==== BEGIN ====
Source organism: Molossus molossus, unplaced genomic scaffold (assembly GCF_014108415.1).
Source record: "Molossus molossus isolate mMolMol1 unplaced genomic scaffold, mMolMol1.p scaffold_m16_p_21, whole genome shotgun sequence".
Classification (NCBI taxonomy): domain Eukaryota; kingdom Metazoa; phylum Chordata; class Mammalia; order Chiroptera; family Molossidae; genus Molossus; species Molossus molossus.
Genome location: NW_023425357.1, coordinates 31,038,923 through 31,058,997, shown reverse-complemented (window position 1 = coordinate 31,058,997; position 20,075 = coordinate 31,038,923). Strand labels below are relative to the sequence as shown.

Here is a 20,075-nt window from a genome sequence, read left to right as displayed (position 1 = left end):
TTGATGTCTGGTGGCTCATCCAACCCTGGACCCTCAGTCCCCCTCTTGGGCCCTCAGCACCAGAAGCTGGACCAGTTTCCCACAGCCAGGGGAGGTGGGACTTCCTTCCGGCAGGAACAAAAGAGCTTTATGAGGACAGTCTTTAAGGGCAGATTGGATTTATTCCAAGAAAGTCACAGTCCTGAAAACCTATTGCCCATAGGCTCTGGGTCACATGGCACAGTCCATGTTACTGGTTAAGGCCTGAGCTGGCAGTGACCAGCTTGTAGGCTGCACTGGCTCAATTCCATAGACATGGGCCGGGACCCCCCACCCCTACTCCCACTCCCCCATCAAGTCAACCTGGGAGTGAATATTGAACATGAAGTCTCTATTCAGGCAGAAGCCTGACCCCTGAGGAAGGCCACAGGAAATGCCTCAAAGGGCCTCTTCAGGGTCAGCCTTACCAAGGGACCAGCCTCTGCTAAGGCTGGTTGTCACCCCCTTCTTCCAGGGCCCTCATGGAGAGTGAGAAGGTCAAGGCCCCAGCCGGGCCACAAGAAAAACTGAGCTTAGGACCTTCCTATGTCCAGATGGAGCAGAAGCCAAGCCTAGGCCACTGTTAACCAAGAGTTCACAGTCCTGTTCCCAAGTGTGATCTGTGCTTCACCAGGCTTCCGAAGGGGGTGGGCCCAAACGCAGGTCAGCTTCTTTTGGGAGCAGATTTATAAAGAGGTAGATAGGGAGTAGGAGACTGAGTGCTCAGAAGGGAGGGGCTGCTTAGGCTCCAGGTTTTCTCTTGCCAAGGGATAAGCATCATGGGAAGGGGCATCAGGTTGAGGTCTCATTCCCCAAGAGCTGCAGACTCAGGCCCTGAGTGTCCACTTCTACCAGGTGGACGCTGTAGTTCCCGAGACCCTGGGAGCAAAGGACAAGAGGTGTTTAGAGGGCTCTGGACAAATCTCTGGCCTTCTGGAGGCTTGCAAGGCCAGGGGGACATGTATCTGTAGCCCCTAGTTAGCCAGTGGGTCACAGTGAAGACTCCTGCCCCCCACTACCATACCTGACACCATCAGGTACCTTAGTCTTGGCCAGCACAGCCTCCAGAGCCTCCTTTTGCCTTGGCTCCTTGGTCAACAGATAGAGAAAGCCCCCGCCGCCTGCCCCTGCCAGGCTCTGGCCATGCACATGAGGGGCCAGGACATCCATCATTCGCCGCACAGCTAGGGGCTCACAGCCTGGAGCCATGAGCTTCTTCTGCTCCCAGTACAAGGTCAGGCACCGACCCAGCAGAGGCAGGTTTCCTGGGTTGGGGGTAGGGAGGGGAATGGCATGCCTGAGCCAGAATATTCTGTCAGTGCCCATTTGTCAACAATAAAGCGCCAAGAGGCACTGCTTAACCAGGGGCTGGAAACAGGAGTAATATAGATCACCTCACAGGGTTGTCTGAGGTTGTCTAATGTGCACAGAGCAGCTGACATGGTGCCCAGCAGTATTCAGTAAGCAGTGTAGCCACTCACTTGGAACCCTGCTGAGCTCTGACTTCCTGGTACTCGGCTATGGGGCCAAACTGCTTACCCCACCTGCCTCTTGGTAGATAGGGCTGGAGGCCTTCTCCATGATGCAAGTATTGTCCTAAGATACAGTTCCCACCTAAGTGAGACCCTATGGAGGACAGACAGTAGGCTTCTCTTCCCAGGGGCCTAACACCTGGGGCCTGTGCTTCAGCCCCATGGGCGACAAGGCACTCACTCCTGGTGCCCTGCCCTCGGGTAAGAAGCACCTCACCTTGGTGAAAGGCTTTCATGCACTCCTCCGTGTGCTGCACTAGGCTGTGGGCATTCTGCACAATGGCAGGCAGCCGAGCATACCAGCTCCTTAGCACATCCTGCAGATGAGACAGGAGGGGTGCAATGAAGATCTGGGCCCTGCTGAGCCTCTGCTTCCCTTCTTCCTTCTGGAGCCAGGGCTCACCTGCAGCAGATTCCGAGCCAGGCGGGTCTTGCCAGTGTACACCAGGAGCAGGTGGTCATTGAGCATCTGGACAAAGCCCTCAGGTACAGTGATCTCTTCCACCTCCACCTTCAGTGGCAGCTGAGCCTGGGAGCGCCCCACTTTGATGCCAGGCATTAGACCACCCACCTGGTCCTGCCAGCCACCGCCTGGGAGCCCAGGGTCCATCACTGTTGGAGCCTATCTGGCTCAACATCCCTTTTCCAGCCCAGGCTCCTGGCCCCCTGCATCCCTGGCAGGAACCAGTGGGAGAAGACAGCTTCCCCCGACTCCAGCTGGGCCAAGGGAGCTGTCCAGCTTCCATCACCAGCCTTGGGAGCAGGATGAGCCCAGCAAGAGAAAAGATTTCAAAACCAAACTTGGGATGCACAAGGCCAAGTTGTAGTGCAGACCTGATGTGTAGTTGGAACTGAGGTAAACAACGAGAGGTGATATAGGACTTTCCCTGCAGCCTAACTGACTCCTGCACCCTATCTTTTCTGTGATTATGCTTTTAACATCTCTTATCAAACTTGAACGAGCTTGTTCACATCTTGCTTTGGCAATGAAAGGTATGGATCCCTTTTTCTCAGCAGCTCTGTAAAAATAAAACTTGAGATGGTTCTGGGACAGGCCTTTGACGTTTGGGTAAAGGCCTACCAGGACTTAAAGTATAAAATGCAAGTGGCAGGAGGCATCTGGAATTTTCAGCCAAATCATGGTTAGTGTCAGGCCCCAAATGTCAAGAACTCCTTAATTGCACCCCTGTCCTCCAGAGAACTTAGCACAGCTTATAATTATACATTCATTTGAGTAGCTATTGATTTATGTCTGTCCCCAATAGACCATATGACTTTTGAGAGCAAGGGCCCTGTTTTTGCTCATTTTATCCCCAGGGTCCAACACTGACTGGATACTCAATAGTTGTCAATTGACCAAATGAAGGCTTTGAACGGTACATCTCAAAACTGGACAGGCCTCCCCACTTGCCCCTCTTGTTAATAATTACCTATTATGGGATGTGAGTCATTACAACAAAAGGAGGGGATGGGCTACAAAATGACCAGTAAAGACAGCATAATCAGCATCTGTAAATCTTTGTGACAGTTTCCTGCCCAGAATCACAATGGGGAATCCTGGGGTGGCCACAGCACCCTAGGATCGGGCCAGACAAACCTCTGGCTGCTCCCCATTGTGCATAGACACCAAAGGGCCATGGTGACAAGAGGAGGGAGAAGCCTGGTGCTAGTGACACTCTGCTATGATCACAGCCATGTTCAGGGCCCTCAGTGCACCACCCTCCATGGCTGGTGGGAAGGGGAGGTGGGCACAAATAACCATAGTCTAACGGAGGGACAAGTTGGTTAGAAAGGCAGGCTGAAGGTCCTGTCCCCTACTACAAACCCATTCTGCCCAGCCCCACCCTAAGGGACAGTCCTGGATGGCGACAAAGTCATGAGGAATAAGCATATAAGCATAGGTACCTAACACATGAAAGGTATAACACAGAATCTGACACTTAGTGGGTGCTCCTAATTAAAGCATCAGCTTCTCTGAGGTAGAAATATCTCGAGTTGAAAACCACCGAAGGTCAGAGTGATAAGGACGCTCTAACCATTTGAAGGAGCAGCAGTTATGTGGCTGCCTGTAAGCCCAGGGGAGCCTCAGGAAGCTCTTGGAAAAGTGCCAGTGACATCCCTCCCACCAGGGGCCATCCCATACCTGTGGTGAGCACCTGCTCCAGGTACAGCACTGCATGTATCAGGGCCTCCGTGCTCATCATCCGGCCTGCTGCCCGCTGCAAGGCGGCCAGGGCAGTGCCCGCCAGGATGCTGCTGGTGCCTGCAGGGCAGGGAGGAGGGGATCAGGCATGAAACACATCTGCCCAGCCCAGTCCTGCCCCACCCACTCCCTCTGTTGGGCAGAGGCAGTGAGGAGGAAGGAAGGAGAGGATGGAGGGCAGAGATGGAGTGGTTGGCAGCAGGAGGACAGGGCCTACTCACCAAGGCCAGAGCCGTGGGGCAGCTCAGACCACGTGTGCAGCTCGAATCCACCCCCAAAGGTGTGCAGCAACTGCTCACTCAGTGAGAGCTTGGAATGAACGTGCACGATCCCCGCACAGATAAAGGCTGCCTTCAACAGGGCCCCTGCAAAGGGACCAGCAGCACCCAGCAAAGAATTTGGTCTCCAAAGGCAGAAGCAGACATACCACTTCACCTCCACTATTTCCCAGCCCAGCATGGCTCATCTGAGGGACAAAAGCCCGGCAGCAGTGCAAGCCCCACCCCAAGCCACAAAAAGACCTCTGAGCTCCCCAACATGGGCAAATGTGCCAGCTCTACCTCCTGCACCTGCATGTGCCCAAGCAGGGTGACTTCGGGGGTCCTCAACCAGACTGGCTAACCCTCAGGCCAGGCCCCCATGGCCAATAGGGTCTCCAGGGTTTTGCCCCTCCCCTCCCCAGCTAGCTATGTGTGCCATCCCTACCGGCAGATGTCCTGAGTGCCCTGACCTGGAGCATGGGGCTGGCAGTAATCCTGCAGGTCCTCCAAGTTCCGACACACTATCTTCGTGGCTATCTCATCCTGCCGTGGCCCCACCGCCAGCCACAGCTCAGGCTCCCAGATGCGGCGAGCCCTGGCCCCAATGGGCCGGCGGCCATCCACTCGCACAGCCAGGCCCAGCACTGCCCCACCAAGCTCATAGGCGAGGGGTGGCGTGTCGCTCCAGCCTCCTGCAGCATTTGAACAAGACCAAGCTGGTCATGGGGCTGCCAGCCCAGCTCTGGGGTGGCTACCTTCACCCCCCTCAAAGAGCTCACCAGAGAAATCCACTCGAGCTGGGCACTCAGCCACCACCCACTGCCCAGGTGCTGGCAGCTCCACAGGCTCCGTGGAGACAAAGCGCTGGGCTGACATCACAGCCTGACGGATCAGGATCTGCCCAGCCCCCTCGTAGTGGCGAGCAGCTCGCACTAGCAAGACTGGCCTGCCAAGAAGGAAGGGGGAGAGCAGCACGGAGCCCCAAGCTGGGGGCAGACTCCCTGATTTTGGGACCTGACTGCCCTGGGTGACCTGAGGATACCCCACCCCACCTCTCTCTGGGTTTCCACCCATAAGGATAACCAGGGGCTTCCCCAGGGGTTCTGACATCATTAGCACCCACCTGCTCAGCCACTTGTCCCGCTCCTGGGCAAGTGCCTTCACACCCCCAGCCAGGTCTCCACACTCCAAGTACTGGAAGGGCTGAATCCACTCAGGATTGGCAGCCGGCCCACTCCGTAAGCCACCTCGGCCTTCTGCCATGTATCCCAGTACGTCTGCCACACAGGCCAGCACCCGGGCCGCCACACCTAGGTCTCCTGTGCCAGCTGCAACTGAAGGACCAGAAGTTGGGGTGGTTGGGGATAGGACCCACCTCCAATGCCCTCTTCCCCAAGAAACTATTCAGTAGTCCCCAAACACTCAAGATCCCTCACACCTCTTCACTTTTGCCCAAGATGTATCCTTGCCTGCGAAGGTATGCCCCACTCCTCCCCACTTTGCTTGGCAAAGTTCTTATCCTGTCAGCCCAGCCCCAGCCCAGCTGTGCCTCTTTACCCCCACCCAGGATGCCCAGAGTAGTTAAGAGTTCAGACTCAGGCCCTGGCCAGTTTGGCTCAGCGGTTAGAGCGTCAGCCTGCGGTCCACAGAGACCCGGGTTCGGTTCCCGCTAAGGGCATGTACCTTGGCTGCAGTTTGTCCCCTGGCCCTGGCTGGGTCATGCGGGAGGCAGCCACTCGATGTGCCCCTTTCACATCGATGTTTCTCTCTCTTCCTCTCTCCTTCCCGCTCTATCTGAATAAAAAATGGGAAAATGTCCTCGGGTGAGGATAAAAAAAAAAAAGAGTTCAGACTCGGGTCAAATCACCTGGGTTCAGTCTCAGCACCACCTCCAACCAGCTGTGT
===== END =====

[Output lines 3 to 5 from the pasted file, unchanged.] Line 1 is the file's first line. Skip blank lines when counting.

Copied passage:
Classification (NCBI taxonomy): domain Eukaryota; kingdom Metazoa; phylum Chordata; class Mammalia; order Chiroptera; family Molossidae; genus Molossus; species Molossus molossus.
Genome location: NW_023425357.1, coordinates 31,038,923 through 31,058,997, shown reverse-complemented (window position 1 = coordinate 31,058,997; position 20,075 = coordinate 31,038,923). Strand labels below are relative to the sequence as shown.

Here is a 20,075-nt window from a genome sequence, read left to right as displayed (position 1 = left end):